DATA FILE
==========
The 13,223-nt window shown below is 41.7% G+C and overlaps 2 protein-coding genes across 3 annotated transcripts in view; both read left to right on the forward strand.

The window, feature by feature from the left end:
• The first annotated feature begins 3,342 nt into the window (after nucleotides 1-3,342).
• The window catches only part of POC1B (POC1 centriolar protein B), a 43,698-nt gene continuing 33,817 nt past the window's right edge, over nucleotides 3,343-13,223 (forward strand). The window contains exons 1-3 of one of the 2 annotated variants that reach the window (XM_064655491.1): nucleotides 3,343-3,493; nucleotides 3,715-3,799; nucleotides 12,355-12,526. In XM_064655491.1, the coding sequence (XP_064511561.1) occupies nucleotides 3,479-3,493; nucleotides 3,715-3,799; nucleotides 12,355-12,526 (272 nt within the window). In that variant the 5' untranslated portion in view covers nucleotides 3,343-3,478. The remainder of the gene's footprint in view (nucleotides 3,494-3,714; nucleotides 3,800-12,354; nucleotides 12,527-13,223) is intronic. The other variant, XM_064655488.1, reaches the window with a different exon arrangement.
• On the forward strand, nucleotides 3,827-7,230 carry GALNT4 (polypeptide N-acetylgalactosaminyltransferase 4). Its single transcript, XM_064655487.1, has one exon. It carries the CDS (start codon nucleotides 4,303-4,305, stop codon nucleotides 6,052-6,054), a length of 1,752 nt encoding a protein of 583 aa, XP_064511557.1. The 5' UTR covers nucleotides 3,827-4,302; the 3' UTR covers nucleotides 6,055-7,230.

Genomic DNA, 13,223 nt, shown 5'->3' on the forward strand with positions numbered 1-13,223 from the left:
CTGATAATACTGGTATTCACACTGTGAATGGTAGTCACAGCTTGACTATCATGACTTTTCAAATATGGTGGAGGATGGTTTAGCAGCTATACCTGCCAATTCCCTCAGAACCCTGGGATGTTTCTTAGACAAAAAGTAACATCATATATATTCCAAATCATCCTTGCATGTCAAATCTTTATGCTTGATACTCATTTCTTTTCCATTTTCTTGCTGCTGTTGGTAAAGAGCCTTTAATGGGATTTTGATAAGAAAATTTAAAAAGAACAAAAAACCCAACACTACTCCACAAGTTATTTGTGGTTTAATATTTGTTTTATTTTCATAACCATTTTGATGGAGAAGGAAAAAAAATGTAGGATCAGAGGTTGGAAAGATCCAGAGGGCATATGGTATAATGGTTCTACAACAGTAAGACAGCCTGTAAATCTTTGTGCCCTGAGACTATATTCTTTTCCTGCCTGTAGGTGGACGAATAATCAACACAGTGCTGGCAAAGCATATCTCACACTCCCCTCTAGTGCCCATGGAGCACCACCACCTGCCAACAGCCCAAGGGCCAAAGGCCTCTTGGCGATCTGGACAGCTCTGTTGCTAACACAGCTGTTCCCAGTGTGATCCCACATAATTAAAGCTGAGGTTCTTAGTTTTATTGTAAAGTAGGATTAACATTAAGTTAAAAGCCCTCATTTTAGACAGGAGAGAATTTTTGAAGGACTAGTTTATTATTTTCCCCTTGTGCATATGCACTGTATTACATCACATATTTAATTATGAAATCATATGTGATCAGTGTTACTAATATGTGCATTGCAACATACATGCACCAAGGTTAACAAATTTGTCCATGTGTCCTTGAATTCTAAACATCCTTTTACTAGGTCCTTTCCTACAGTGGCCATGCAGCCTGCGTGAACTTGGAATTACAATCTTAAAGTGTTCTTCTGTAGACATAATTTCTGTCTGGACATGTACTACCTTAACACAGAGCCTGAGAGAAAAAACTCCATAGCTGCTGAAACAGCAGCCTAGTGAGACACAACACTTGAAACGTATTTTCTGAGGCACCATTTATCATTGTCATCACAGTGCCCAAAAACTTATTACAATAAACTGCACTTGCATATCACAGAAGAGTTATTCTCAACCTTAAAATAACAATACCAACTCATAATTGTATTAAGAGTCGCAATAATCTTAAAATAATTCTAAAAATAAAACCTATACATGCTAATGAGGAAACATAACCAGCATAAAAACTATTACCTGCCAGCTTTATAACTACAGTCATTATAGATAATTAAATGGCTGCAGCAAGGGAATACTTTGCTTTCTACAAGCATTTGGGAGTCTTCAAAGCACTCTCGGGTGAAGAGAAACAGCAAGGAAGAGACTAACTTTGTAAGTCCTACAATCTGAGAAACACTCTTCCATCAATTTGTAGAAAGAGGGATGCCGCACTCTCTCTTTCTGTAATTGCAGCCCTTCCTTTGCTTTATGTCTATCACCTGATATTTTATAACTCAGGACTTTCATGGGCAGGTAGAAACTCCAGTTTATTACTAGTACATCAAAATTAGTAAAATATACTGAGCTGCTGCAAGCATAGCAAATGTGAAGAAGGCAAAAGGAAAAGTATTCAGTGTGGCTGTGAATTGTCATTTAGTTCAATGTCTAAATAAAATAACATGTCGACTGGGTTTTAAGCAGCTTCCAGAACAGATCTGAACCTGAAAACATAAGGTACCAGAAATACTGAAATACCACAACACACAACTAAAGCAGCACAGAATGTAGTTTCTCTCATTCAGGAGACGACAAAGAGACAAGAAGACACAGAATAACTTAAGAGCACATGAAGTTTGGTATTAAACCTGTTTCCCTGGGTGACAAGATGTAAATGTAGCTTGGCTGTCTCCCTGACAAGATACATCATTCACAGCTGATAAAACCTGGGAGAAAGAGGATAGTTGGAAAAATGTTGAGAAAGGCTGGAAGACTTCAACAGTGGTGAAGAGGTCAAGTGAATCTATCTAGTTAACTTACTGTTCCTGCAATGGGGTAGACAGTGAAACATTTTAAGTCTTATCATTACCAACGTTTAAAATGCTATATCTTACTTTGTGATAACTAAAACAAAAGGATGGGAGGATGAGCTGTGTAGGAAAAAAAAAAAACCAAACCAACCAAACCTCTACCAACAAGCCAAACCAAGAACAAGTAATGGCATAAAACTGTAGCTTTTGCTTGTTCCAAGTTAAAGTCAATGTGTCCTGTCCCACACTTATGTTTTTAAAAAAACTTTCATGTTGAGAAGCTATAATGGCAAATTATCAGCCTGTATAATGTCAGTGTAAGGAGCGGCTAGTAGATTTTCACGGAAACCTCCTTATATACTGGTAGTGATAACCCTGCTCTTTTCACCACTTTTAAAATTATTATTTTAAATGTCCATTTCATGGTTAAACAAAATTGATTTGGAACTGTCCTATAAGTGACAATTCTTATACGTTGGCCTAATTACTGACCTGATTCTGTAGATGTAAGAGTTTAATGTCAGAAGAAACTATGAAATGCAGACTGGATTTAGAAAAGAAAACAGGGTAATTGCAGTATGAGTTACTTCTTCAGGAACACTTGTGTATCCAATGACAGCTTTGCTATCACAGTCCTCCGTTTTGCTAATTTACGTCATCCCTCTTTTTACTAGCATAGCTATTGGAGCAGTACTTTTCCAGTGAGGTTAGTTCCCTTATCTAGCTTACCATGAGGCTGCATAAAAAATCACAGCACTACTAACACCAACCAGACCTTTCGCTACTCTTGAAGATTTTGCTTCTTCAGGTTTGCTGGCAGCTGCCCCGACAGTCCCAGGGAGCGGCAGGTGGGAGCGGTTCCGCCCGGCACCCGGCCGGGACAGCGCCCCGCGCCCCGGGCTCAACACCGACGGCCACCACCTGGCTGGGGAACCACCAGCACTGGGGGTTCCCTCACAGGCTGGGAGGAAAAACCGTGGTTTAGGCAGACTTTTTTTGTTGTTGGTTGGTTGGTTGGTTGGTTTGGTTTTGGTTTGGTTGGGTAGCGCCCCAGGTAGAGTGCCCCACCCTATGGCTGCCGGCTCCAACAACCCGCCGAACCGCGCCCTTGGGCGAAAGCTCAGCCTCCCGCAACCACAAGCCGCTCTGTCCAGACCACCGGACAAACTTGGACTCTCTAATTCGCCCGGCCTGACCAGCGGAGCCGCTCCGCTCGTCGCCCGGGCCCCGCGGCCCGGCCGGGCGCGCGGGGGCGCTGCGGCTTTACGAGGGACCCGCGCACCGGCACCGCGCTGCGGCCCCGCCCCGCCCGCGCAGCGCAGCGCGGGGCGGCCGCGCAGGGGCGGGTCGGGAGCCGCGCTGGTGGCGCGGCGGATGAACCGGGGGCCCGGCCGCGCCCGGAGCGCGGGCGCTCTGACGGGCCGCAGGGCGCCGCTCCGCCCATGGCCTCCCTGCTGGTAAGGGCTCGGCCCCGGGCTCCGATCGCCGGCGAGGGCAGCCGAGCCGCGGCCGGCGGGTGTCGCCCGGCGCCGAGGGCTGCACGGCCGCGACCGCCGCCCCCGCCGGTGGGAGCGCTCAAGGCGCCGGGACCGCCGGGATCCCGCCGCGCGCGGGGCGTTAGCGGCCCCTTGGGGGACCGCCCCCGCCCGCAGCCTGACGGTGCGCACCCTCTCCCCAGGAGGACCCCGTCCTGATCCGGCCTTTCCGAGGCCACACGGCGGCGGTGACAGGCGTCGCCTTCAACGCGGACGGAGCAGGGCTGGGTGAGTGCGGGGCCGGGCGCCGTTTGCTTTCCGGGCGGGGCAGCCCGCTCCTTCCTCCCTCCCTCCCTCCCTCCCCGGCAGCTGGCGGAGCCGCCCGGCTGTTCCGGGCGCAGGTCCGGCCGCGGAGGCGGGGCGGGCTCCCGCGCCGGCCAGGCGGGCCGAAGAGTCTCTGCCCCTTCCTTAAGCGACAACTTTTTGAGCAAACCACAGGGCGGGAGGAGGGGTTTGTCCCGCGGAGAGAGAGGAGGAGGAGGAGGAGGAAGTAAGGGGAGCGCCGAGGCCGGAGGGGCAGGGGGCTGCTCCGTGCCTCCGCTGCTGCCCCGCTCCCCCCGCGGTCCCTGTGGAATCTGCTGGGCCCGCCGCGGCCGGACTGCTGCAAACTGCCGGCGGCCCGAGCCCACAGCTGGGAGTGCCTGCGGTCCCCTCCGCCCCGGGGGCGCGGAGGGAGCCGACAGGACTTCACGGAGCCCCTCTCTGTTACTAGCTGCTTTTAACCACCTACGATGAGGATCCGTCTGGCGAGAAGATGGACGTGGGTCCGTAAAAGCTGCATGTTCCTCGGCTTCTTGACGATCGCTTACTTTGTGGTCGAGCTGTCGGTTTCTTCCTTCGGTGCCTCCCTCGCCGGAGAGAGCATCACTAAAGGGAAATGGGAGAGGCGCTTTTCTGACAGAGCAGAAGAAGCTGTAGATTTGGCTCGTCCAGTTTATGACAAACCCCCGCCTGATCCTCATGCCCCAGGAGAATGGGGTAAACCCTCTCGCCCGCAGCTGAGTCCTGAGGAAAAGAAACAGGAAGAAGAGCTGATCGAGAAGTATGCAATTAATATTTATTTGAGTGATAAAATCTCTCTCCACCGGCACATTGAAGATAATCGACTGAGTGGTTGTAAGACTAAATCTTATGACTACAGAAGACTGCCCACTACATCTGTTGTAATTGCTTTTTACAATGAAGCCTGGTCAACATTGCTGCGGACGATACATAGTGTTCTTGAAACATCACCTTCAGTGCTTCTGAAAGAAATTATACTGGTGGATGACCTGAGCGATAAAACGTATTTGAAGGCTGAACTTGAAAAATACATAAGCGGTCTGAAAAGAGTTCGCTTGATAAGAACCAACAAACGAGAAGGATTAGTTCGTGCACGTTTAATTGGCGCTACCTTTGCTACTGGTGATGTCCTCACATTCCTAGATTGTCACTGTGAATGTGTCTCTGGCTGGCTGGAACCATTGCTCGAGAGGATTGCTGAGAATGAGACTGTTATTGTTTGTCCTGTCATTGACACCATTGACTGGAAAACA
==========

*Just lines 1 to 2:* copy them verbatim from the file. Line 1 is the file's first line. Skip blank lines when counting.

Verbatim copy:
The 13,223-nt window shown below is 41.7% G+C and overlaps 2 protein-coding genes across 3 annotated transcripts in view; both read left to right on the forward strand.

The window, feature by feature from the left end: